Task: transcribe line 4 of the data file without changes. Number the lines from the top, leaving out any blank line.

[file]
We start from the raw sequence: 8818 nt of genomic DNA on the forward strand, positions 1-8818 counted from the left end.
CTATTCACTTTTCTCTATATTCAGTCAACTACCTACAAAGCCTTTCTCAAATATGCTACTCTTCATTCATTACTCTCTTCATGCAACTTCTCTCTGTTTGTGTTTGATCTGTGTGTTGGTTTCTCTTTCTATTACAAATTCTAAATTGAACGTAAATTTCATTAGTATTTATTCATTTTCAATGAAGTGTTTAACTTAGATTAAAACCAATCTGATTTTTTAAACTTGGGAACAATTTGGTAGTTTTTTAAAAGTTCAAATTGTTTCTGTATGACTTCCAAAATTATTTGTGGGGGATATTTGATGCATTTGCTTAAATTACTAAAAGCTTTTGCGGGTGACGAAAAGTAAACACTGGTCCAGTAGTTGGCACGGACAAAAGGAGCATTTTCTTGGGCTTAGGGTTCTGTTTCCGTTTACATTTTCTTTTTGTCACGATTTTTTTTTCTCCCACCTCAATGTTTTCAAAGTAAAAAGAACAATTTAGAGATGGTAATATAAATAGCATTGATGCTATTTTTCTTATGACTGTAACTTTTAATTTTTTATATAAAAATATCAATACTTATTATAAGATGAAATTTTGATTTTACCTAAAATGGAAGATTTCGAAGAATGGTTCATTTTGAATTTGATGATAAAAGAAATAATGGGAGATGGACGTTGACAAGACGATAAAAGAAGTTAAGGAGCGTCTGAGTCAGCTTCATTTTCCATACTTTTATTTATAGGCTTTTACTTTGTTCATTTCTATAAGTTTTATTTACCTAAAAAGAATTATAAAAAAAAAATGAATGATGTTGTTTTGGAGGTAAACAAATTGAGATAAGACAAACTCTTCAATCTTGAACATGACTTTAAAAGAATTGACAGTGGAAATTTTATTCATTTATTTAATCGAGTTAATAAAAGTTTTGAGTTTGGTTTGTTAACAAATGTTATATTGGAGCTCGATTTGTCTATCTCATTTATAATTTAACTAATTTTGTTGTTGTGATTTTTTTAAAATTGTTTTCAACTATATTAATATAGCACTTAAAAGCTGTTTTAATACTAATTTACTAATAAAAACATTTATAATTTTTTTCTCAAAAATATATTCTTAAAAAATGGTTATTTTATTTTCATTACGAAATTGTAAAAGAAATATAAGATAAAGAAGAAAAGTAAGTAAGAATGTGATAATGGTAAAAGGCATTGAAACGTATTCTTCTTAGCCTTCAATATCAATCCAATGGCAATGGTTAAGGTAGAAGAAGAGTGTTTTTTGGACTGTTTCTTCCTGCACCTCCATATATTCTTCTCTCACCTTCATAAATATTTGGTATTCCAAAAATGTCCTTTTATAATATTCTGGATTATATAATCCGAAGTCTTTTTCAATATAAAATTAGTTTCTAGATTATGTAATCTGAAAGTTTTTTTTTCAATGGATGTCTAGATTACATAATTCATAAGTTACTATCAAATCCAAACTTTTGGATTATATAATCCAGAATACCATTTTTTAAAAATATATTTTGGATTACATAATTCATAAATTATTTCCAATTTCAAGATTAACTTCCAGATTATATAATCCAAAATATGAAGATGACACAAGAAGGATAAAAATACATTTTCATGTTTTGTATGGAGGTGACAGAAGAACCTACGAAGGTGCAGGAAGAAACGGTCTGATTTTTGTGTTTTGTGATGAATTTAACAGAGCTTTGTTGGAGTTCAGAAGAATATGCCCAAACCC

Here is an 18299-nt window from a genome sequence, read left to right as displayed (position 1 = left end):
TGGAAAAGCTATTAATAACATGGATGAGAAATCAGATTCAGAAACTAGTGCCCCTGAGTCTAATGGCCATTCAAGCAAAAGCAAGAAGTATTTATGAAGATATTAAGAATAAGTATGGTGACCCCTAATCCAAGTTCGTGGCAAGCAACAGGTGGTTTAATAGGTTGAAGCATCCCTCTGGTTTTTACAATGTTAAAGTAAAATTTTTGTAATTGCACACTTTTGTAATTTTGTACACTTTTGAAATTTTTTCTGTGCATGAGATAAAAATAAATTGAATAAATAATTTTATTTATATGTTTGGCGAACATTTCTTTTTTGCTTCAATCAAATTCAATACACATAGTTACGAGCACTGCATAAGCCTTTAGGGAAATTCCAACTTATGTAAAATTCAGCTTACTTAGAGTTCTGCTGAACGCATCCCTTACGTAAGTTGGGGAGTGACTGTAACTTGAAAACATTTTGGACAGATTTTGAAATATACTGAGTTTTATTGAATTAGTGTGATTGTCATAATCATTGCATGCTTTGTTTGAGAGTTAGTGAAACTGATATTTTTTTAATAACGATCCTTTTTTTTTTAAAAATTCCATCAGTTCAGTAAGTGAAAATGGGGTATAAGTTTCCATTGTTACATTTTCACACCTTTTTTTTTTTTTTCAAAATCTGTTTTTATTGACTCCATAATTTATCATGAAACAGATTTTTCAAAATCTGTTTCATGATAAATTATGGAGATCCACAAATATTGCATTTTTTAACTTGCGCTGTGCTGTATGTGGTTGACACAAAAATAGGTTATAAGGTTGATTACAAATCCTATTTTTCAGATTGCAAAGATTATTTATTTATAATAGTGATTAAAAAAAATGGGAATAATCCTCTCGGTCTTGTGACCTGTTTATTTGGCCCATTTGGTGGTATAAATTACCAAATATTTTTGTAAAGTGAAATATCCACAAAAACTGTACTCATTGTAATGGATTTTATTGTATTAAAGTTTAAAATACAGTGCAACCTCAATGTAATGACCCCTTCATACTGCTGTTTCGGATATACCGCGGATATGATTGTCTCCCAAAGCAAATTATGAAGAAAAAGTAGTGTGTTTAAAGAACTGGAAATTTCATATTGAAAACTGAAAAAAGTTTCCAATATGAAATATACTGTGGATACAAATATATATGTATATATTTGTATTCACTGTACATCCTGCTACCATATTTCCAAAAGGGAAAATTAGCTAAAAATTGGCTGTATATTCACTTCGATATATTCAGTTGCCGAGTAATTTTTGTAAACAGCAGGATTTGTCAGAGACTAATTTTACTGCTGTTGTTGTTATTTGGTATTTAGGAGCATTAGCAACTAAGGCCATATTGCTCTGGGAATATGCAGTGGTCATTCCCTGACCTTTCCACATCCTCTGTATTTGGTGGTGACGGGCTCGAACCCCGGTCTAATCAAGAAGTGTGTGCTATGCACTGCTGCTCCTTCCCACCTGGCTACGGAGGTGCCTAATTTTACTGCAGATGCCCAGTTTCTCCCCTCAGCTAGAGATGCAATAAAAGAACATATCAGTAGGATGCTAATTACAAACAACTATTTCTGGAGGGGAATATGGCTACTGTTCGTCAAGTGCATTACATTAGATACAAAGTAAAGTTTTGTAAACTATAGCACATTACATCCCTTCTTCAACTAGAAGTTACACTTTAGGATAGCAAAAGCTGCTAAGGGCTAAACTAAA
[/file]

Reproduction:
TGGAAAAGCTATTAATAACATGGATGAGAAATCAGATTCAGAAACTAGTGCCCCTGAGTCTAATGGCCATTCAAGCAAAAGCAAGAAGTATTTATGAAGATATTAAGAATAAGTATGGTGACCCCTAATCCAAGTTCGTGGCAAGCAACAGGTGGTTTAATAGGTTGAAGCATCCCTCTGGTTTTTACAATGTTAAAGTAAAATTTTTGTAATTGCACACTTTTGTAATTTTGTACACTTTTGAAATTTTTTCTGTGCATGAGATAAAAATAAATTGAATAAATAATTTTATTTATATGTTTGGCGAACATTTCTTTTTTGCTTCAATCAAATTCAATACACATAGTTACGAGCACTGCATAAGCCTTTAGGGAAATTCCAACTTATGTAAAATTCAGCTTACTTAGAGTTCTGCTGAACGCATCCCTTACGTAAGTTGGGGAGTGACTGTAACTTGAAAACATTTTGGACAGATTTTGAAATATACTGAGTTTTATTGAATTAGTGTGATTGTCATAATCATTGCATGCTTTGTTTGAGAGTTAGTGAAACTGATATTTTTTTAATAACGATCCTTTTTTTTTTAAAAATTCCATCAGTTCAGTAAGTGAAAATGGGGTATAAGTTTCCATTGTTACATTTTCACACCTTTTTTTTTTTTTTCAAAATCTGTTTTTATTGACTCCATAATTTATCATGAAACAGATTTTTCAAAATCTGTTTCATGATAAATTATGGAGATCCACAAATATTGCATTTTTTAACTTGCGCTGTGCTGTATGTGGTTGACACAAAAATAGGTTATAAGGTTGATTACAAATCCTATTTTTCAGATTGCAAAGATTATTTATTTATAATAGTGATTAAAAAAAATGGGAATAATCCTCTCGGTCTTGTGACCTGTTTATTTGGCCCATTTGGTGGTATAAATTACCAAATATTTTTGTAAAGTGAAATATCCACAAAAACTGTACTCATTGTAATGGATTTTATTGTATTAAAGTTTAAAATACAGTGCAACCTCAATGTAATGACCCCTTCATACTGCTGTTTCGGATATACCGCGGATATGATTGTCTCCCAAAGCAAATTATGAAGAAAAAGTAGTGTGTTTAAAGAACTGGAAATTTCATATTGAAAACTGAAAAAAGTTTCCAATATGAAATATACTGTGGATACAAATATATATGTATATATTTGTATTCACTGTACATCCTGCTACCATATTTCCAAAAGGGAAAATTAGCTAAAAATTGGCTGTATATTCACTTCGATATATTCAGTTGCCGAGTAATTTTTGTAAACAGCAGGATTTGTCAGAGACTAATTTTACTGCTGTTGTTGTTATTTGGTATTTAGGAGCATTAGCAACTAAGGCCATATTGCTCTGGGAATATGCAGTGGTCATTCCCTGACCTTTCCACATCCTCTGTATTTGGTGGTGACGGGCTCGAACCCCGGTCTAATCAAGAAGTGTGTGCTATGCACTGCTGCTCCTTCCCACCTGGCTACGGAGGTGCCTAATTTTACTGCAGATGCCCAGTTTCTCCCCTCAGCTAGAGATGCAATAAAAGAACATATCAGTAGGATGCTAATTACAAACAACTATTTCTGGAGGGGAATATGGCTACTGTTCGTCAAGTGCATTACATTAGATACAAAGTAAAGTTTTGTAAACTATAGCACATTACATCCCTTCTTCAACTAGAAGTTACACTTTAGGATAGCAAAAGCTGCTAAGGGCTAAACTAAA